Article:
Under our interpretation of the exclusion, Metropolitan would have no duty to defend if Morrison had been convicted of resisting arrest or the assault and battery of Officer Langelier after having litigated the issue of his guilt at trial, because "a party to a civil action against a former criminal defendant may invoke the doctrine of collateral estoppel to preclude the criminal defendant from relitigating an issue decided in the criminal prosecution." Aetna Cas. & Sur. Co. v. Niziolek, 395 Mass. 737 , 742 (1985). But where, as here, a criminal conviction follows a guilty plea, the plea may be offered as evidence of a defendant's guilt in subsequent civil litigation but it is not given preclusive effect. Id. at 747-748. Because the plea "may be explained and reasons shown for entering it," a plea is "not necessarily conclusive as to the facts admitted." Id. at 747, quoting Morrissey v. Powell, 304 Mass. 268 , 269 (1939). As a result, while Morrison's plea may be evidence that his acts were intentional and criminal, a conviction obtained through a plea is not a court record that definitively and undisputedly demonstrates that an exclusion applies that negates an insurer's duty to defend.
Conclusion. Because the judge based her conclusion that Metropolitan had no duty to indemnify in large part on Morrison's guilty pleas and because the judge determined that Metropolitan had no duty to indemnify without first determining whether it owed a duty to defend at the time of the default judgment, we vacate the declaratory judgment and set aside the allowance of Metropolitan's motion for summary judgment as well as the denial of Morrison's motion for partial summary judgment. We remand the case to the Superior Court for further proceedings consistent with this opinion.
On remand, the judge shall determine whether Metropolitan owed Morrison a duty to defend at the time of the default judgment. Under this opinion, because Morrison's conviction of
crimes of general intent arising from the incident resulted from a guilty plea rather than an adjudication at trial, Metropolitan owed Morrison such a duty unless the judge concludes, based on undisputed facts, that Morrison's statements to the insurance investigator constituted a breach of the cooperation or concealment or fraud clauses of the policy and that he thereby forfeited any right to coverage. If the judge were to find that Metropolitan owed Morrison a duty to defend and committed a breach of that duty, Metropolitan would be bound by the allegations of negligence in the Langeliers' complaint and would have an obligation to indemnify Morrison for the amount of the default judgment unless another exclusion applied that was not inconsistent with negligence or unless Morrison was not an insured because he did not reside in the Morrisons' household at the time of the incident.
[Note 1] Brian Langelier and Meredith Langelier.
[Note 2] Metropolitan Property and Casualty Insurance Company (Metropolitan) sent an identical reservation of rights letter to Robert Morrison, Jr., on June 3, 2008.
[Note 3] Officer Langelier's wife, Meredith Langelier, was also a plaintiff in that action, alleging loss of consortium.
[Note 4] Morrison's counterclaim also alleged that Metropolitan violated G. L. c. 93A.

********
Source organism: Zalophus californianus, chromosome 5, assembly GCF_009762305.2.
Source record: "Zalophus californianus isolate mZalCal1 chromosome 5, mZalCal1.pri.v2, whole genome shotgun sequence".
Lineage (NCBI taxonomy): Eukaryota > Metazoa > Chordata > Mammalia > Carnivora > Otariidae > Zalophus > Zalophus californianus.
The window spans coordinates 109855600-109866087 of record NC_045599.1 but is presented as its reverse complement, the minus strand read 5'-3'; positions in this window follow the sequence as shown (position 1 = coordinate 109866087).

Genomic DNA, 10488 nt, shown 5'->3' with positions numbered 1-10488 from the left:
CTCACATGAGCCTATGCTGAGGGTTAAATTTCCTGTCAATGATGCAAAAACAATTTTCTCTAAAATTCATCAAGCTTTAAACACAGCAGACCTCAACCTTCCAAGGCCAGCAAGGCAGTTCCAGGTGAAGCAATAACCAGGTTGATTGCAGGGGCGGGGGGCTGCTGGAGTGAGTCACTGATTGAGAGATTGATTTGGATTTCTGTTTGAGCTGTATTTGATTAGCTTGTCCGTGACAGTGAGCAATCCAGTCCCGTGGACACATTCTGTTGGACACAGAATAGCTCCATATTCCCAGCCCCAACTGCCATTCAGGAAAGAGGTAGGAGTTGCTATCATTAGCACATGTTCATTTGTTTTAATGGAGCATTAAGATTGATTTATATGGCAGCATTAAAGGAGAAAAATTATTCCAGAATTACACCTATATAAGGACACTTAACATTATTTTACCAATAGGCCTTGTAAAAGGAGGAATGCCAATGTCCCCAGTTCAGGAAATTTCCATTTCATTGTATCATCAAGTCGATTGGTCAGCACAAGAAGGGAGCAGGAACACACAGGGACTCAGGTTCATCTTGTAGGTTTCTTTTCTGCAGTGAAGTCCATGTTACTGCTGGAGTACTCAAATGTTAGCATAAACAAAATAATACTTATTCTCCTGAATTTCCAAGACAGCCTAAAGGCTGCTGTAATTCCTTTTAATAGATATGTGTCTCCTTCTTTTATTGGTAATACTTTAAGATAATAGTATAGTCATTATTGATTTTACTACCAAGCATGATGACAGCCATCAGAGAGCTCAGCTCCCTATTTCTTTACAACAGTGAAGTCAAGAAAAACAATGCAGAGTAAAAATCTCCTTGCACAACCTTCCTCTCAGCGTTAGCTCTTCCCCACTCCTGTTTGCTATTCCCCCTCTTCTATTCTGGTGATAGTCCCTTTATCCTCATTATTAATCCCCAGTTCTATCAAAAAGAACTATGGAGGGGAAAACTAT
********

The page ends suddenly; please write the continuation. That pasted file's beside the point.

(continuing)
[Note 5] Morrison first told the Metropolitan investigator that he lived in his vehicle at the time of the incident; then said he was "bouncing around," staying at his parents' house, friends' homes, and sleeping in his vehicle; and then said he was staying at his parents' house one to two times per week. He also said that he had moved out of his parents' home after graduating from high school and only started coming back to the home around the date of the incident. The policy's cooperation clause provides: "In the event of an occurrence or offense, we have no obligation to provide coverage under this policy if you fail to . . . cooperate with us and assist us in any matter concerning a claim or suit."
[Note 6] The "[c]oncealment or [f]raud" clause provides: "If any person defined as you conceals or misrepresents any material fact or circumstance or makes any material false statement . . . whether before or after a loss, no coverage is provided under this policy . . . ."
[Note 7] The Langeliers' complaint alleged both negligence and recklessness. We speak only of negligence because the distinction between negligence and recklessness does not affect coverage under the policy in this case.
[Note 8] We acknowledge the amicus briefs filed by the Massachusetts Academy of Trial Attorneys and the Massachusetts Insurance Federation, Inc.
[Note 9] An "occurrence" is defined in the policy as "an accident."
[Note 10] Metropolitan argues that it is not bound by the finding of negligence arising from the default judgment under the doctrine of issue preclusion or collateral estoppel because the issue of negligence was not actually litigated in the underlying action. We do not, however, conclude that it may be bound because of issue preclusion. Rather, it may be bound only if it committed a breach of its duty to defend, because "an insurer who has wrongfully refused to defend its insured cannot relitigate coverage issues." Maimaron v. Commonwealth, 449 Mass. 167 , 175 (2007).
[Note 11] While the personal injury complaint alleged that Morrison resided at the address of the named insureds set forth on the declarations page of the policy, Metropolitan would not be bound by this allegation even if it had committed a breach of its duty to defend, because this allegation was not relevant to liability.